The Relationship Between Freedom and Safety

Original Post at The Daily Gab

I walk my darling little Great Dane every morning that I’m on St. Croix. He waits patiently (most of the time) by my bedroom door until I am ready to go, then does the craziest happy dance as we make our way down the driveway.

He always wants to take a right out of our gate because the house to the left has a big pit chained to a tree and, during the day, the two small inside dogs are leashed by the front door. Guard dogs are commonplace here, as are dogs chained to trees. It’s something my parents did in the 80’s in our poor, rural neighborhood, so I get the mentality, though much of the world has moved to treating their dogs like children.

Last week, we took our usual right out of the gate and one of the small, fluffy dogs came running over, leash trailing behind it. It barked at Zed, nipped at his ankles and ran around him like a Banshee. Itfinally gave up its unsuccessful fight and ran back home when Zed wouldn’t engage. Now, my big baby is terrified to leave the safety of our yard.

This morning, Zed ran for the opening in the gate as soon as the neighbor dogs started barking on our return home. I let him run in and closed the gate behind us. This got me thinking about the relationship between freedom and safety.

For two days I couldn’t get him to leave the fenced yard. It’s a nice 1.5 acres, so more than enough to get his exercise. But, he LOVES his walks. And he was willing to give them up because of fear.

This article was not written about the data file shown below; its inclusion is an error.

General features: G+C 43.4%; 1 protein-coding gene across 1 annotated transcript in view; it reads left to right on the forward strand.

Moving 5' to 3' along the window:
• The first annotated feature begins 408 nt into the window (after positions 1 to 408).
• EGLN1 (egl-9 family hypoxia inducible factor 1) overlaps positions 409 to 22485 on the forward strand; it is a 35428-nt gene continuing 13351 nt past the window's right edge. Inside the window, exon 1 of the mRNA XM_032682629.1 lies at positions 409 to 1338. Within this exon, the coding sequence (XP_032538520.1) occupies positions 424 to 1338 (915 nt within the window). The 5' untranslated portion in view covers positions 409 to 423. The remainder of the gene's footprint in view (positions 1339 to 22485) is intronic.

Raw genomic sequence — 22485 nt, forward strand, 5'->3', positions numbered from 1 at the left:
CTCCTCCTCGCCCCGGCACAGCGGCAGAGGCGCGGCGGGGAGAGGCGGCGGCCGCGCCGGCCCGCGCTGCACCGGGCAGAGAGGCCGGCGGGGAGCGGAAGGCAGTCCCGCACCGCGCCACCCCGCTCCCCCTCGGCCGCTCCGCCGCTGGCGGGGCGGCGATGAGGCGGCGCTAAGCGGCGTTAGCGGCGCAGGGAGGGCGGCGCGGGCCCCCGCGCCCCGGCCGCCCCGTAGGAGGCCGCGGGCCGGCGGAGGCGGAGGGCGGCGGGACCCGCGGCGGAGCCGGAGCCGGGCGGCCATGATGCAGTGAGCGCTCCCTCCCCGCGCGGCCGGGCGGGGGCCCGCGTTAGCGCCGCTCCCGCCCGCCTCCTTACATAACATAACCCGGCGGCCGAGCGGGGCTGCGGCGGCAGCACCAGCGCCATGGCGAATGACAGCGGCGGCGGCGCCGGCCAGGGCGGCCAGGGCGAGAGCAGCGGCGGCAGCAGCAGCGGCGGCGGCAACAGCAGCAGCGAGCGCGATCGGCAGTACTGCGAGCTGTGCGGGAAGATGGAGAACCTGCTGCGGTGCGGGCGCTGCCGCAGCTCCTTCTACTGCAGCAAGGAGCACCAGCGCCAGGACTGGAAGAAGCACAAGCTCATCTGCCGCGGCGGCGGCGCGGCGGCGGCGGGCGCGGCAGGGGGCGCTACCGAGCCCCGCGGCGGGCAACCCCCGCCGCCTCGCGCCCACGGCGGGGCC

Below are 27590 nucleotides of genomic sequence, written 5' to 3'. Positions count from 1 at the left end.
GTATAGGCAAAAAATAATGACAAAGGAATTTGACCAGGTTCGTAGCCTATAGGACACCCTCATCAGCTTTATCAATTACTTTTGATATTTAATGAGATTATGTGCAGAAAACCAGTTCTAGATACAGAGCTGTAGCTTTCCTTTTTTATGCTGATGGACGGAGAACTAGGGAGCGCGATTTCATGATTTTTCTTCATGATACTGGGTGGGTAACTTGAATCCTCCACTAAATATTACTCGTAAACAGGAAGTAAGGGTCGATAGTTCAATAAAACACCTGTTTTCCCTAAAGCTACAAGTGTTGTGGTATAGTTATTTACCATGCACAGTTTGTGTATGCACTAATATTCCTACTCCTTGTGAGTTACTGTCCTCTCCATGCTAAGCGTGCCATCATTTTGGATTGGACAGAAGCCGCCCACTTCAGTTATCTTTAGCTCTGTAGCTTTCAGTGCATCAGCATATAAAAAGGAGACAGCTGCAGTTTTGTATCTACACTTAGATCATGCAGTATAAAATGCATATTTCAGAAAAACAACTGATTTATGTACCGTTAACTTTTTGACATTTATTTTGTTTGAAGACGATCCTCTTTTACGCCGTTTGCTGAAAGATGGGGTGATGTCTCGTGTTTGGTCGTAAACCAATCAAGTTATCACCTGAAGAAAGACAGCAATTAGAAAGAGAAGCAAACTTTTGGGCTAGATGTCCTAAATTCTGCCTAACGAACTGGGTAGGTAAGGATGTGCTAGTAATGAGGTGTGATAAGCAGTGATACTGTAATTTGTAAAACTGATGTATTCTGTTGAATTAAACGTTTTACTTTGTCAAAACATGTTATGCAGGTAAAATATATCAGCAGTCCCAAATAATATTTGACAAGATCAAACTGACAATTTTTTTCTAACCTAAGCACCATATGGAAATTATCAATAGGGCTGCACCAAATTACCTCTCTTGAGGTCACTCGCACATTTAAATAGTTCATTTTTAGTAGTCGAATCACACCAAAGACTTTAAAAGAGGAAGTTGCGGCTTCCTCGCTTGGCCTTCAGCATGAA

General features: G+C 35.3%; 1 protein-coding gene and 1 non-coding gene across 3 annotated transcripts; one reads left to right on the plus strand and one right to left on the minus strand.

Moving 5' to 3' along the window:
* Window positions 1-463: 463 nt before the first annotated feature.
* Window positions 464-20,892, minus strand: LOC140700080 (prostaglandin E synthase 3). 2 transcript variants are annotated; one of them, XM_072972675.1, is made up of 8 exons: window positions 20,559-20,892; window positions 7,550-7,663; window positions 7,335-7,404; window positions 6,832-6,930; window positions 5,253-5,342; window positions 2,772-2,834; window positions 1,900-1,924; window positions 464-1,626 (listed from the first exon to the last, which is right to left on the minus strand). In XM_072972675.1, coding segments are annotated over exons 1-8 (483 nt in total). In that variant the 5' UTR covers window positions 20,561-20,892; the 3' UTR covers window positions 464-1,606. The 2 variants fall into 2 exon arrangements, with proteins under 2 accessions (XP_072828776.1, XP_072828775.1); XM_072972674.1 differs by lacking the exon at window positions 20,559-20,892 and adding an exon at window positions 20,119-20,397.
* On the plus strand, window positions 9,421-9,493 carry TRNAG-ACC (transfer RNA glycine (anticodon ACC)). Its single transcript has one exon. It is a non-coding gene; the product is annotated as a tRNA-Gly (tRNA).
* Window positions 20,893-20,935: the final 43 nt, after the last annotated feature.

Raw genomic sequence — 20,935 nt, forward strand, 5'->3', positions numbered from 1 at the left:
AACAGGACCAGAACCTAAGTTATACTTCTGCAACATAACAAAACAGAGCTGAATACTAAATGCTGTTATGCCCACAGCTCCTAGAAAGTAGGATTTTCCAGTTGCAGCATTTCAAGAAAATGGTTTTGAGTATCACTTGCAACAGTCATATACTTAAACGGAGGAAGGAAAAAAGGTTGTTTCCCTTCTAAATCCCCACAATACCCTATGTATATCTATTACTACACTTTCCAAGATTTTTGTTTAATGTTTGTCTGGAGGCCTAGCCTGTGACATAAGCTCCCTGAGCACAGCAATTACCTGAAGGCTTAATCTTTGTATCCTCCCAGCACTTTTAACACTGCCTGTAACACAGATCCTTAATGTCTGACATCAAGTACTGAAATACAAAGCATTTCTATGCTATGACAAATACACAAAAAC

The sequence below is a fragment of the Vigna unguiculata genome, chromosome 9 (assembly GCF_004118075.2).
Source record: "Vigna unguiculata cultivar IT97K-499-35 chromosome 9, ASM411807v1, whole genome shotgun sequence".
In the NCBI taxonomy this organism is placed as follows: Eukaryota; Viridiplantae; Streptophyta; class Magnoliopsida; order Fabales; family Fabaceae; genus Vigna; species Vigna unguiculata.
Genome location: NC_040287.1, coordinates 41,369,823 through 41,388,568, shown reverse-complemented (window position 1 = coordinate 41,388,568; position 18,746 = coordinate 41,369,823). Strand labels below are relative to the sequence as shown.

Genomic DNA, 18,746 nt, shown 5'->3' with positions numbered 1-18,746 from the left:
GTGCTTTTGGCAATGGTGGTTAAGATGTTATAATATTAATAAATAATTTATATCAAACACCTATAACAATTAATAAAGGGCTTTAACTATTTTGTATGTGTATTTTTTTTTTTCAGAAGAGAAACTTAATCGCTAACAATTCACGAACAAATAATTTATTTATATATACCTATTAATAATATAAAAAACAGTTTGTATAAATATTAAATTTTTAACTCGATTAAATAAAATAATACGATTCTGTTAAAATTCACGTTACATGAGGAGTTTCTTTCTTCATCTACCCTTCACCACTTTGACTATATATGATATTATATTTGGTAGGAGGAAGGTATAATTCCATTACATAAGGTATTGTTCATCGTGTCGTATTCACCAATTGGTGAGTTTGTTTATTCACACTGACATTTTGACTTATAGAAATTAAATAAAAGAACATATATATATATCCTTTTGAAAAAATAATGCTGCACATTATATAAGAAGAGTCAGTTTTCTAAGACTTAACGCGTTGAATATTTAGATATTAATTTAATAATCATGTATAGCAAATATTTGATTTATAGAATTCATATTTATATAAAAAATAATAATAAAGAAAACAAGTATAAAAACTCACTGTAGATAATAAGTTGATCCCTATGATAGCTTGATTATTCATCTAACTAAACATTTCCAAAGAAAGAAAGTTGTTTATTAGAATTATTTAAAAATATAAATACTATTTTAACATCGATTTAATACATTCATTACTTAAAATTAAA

broken image


Humans have long built great walled cities to keep out predators, one another, weather, and even contrary viewpoints. We now have technology with firewalls that protect the technology that protects us.

Yet, we all want freedom.

Zed used to run out of the gate when it was left open, free to roam as he pleased. After sufficient fear was born in him, he does not want this freedom any longer. Safety is now more important.

It’s fascinating to think about the many areas in our liveswhere these tradeoff decisions are made. I stopped flying after my son’s dad was in an accident. The best way for a child to learn not to touch the hot stove is to do it themselves (or make their little sister do it).

How many of these fears are unfounded? The little fluffball dog was noisy and annoying, but it didn’t hurt my big beast. Well, maybe just his feelings.

How often do we make these tradeoffs unconsciously? Someone makes a negative comment about something you made and are proud of, so you avoid creating something new from fear of a naysayer. Maybe you’ve had a bad experience with a vendor, so you decide not to stop nurturing that side of your business. Did someone break your heart and now you find every excuse to sit inside yourwalled garden, safe, but not free to experience the love you deserve?

I’ve made Zed walk out of the gate with me the past couple of days. He’s terrified and nearly pulled my arm out of socket this morning. But, given enough time and happy walks, he’ll get back to his normal derpy self. He’ll forget his fear. And next time that little fluffball is loose and terrorizes him, I mightjust let go of the leash so Zed can run away, releasing my own fears of getting him back home. After all, his GPS collar will tell me where he goes.

What are you NOT doing, that you want to do, because of unconscious fear and your resulting flight to safety?